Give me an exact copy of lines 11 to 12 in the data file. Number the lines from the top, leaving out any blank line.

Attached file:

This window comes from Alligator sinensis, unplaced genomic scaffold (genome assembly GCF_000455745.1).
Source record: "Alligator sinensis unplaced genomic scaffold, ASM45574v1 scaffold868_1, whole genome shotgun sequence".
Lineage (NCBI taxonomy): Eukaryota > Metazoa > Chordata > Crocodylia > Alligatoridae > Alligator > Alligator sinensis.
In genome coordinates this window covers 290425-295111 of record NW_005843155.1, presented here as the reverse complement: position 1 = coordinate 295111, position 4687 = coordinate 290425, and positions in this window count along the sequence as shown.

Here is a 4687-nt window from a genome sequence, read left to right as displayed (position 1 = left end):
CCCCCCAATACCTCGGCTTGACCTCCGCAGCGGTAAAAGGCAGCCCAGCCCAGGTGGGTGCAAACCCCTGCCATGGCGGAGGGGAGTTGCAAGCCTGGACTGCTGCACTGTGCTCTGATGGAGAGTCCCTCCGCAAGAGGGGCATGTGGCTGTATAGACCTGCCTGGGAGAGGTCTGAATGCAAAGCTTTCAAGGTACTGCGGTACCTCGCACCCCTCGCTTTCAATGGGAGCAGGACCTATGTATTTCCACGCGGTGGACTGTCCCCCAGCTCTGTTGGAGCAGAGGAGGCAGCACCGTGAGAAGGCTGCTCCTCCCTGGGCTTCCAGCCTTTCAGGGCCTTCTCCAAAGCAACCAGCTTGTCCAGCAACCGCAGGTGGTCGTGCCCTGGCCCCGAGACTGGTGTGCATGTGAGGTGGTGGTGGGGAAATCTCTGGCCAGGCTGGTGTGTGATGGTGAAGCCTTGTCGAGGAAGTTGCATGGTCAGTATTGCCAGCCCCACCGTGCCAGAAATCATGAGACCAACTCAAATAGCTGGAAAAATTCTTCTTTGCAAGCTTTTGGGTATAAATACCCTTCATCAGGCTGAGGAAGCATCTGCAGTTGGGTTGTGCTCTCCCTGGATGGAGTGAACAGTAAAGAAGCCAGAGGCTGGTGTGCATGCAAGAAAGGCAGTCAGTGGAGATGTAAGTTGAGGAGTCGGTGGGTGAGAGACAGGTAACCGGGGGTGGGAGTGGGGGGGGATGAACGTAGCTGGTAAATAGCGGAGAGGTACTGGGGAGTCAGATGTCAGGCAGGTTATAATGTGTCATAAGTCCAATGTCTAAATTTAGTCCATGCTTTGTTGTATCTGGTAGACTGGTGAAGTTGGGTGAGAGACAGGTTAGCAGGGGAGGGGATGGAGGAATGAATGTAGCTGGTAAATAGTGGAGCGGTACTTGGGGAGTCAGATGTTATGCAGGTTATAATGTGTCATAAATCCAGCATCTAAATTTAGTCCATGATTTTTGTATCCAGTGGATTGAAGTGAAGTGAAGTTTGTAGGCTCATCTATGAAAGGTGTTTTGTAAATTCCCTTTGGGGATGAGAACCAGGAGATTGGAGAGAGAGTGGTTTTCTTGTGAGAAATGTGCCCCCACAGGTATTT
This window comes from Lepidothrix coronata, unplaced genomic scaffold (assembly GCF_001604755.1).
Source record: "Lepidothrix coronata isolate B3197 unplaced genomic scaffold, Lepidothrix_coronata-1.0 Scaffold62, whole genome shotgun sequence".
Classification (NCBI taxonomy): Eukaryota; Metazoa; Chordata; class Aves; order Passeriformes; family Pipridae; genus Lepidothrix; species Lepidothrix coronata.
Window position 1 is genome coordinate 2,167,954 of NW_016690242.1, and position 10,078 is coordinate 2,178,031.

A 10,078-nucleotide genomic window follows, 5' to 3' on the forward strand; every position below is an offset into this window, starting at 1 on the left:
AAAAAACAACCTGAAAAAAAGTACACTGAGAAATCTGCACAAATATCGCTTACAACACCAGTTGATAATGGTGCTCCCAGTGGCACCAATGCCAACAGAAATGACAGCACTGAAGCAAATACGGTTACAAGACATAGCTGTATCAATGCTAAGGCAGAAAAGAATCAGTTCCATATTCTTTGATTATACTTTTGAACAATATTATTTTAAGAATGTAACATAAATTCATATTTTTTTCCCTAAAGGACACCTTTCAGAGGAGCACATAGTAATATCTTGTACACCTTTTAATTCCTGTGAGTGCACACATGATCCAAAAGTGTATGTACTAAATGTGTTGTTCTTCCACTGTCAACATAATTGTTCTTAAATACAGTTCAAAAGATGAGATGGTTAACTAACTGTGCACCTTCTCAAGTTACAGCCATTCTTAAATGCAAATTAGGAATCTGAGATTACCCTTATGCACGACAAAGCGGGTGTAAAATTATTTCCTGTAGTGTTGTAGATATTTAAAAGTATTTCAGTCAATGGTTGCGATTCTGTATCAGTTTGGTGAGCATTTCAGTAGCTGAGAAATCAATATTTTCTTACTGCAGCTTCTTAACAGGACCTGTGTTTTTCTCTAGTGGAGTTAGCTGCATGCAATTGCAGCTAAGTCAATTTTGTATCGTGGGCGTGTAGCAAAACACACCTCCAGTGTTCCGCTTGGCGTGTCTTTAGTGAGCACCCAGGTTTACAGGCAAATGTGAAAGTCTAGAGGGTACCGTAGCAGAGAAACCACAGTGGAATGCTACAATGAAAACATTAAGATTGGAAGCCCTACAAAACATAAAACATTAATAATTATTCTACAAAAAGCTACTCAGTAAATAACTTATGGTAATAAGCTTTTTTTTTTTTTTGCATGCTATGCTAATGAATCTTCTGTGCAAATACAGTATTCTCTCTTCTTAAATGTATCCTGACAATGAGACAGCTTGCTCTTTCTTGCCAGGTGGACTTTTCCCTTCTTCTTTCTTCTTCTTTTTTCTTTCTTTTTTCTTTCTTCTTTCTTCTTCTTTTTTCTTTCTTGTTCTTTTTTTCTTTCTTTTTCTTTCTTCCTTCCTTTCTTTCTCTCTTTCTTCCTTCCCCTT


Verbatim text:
A 10,078-nucleotide genomic window follows, 5' to 3' on the forward strand; every position below is an offset into this window, starting at 1 on the left:
AAAAAACAACCTGAAAAAAAGTACACTGAGAAATCTGCACAAATATCGCTTACAACACCAGTTGATAATGGTGCTCCCAGTGGCACCAATGCCAACAGAAATGACAGCACTGAAGCAAATACGGTTACAAGACATAGCTGTATCAATGCTAAGGCAGAAAAGAATCAGTTCCATATTCTTTGATTATACTTTTGAACAATATTATTTTAAGAATGTAACATAAATTCATATTTTTTTCCCTAAAGGACACCTTTCAGAGGAGCACATAGTAATATCTTGTACACCTTTTAATTCCTGTGAGTGCACACATGATCCAAAAGTGTATGTACTAAATGTGTTGTTCTTCCACTGTCAACATAATTGTTCTTAAATACAGTTCAAAAGATGAGATGGTTAACTAACTGTGCACCTTCTCAAGTTACAGCCATTCTTAAATGCAAATTAGGAATCTGAGATTACCCTTATGCACGACAAAGCGGGTGTAAAATTATTTCCTGTAGTGTTGTAGATATTTAAAAGTATTTCAGTCAATGGTTGCGATTCTGTATCAGTTTGGTGAGCATTTCAGTAGCTGAGAAATCAATATTTTCTTACTGCAGCTTCTTAACAGGACCTGTGTTTTTCTCTAGTGGAGTTAGCTGCATGCAATTGCAGCTAAGTCAATTTTGTATCGTGGGCGTGTAGCAAAACACACCTCCAGTGTTCCGCTTGGCGTGTCTTTAGTGAGCACCCAGGTTTACAGGCAAATGTGAAAGTCTAGAGGGTACCGTAGCAGAGAAACCACAGTGGAATGCTACAATGAAAACATTAAGATTGGAAGCCCTACAAAACATAAAACATTAATAATTATTCTACAAAAAGCTACTCAGTAAATAACTTATGGTAATAAGCTTTTTTTTTTTTTTGCATGCTATGCTAATGAATCTTCTGTGCAAATACAGTATTCTCTCTTCTTAAATGTATCCTGACAATGAGACAGCTTGCTCTTTCTTGCCAGGTGGACTTTTCCCTTCTTCTTTCTTCTTCTTTTTTCTTTCTTTTTTCTTTCTTCTTTCTTCTTCTTTTTTCTTTCTTGTTCTTTTTTTCTTTCTTTTTCTTTCTTCCTTCCTTTCTTTCTCTCTTTCTTCCTTCCCCTT